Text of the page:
The Economic Freedom of the States of India 2012 estimates economic freedom in the 20 biggest Indian states, based on data for 2011. The aim of this report—to measure the level of economic freedom within India—grows out of a larger project begun in the 1980s by the Fraser Institute and culminating in the annual Economic Freedom of the World
report (co-published by the Cato Institute in the United States). That exercise has proved fruitful in establishing a strong empirical relationship between economic freedom and prosperity, growth, and improvements in the whole range of indicators of human well being. The global report has also produced an explosion of research by leading universities, think tanks and international organisations on the critical role of economic freedom to human progress, including its importance to sustaining civil and political liberty. The Cato Institute is pleased to co-publish the present report on India with Indicus Analytics and the Friedrich Naumann Foundation at a time when both India’s high growth prospects and its commitment to reform have come under scrutiny.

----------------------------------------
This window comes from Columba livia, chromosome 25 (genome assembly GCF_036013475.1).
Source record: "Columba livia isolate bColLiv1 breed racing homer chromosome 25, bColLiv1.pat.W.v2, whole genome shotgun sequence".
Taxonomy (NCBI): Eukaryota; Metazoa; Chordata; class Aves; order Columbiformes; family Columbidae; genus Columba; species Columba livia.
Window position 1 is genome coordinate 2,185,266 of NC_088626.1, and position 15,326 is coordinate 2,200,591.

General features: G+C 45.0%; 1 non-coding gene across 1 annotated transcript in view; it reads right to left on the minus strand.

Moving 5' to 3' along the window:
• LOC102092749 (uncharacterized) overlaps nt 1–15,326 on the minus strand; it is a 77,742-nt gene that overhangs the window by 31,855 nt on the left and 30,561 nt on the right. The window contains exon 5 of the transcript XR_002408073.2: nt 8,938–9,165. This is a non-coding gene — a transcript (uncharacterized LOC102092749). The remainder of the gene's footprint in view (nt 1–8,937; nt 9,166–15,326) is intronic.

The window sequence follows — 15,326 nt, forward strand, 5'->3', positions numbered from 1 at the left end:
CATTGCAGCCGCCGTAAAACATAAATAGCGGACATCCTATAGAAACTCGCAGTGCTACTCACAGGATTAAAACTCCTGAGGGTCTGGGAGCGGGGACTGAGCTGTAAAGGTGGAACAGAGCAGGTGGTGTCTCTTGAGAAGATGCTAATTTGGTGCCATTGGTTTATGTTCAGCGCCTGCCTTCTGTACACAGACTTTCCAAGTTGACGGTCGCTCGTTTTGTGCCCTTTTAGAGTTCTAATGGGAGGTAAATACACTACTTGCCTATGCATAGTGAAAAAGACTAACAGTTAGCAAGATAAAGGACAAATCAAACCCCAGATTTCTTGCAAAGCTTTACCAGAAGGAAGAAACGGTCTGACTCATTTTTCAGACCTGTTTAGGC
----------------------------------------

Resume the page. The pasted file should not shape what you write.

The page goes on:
The main highlights of this study are as follows.
1. The top state in India in economic freedom in 2011 was Gujarat. It displaced Tamil Nadu, which had been the top state in 2009. Gujarat’s freedom index score has been rising fast, and at 0.64 it is now far ahead of second-placed Tamil Nadu (0.56). Madhya Pradesh (0.56) is close behind in third position, Haryana (0.55) retains fourth position and Himachal (0.53) retains fifth position.
2. The bottom three states in 2011 were, in reverse order, Bihar, Jharkhand and West Bengal. In 2009, the reverse order was Bihar, Uttarakhand and Assam. Uttarakhand has moved up sharply from 19th to 14th position, and this improved freedom is reflected in its average GDP growth rate of 12.82 per cent in 2004-2011, the fastest among all states. This is an impressive achievement for a once-backward state.
3. Earlier the median score for economic freedom for all states had declined from 0.38 in 2005 to 0.36 in 2009. But it has now improved substantially to 0.41 in 2011. This is good news. Still the median score lags way behind Gujarat’s 0.64, so other states have a long way to go.
4. The biggest improvement has been registered by Madhya Pradesh. Its freedom index score rose from 0.42 in 2009 to 0.56 in 2011, enabling it to move up from 6th to 3rd position. This improved economic freedom was associated with acceleration in its GDP growth. This averaged 6 per cent per year from 2004-2009, but then accelerated to 9 per cent per year in 2009-2011.
5. The biggest decline in economic freedom has been recorded by Jharkhand, which slumped from 8th to 19th position. Its score declined from 0.38 to 0.31. Unsurprisingly, its GDP growth has averaged only 4.6 per cent in 2004-2011, one of the lowest among all states . Jharkhand has special problems as a heavily forested state suffering from Maoist insurrections.
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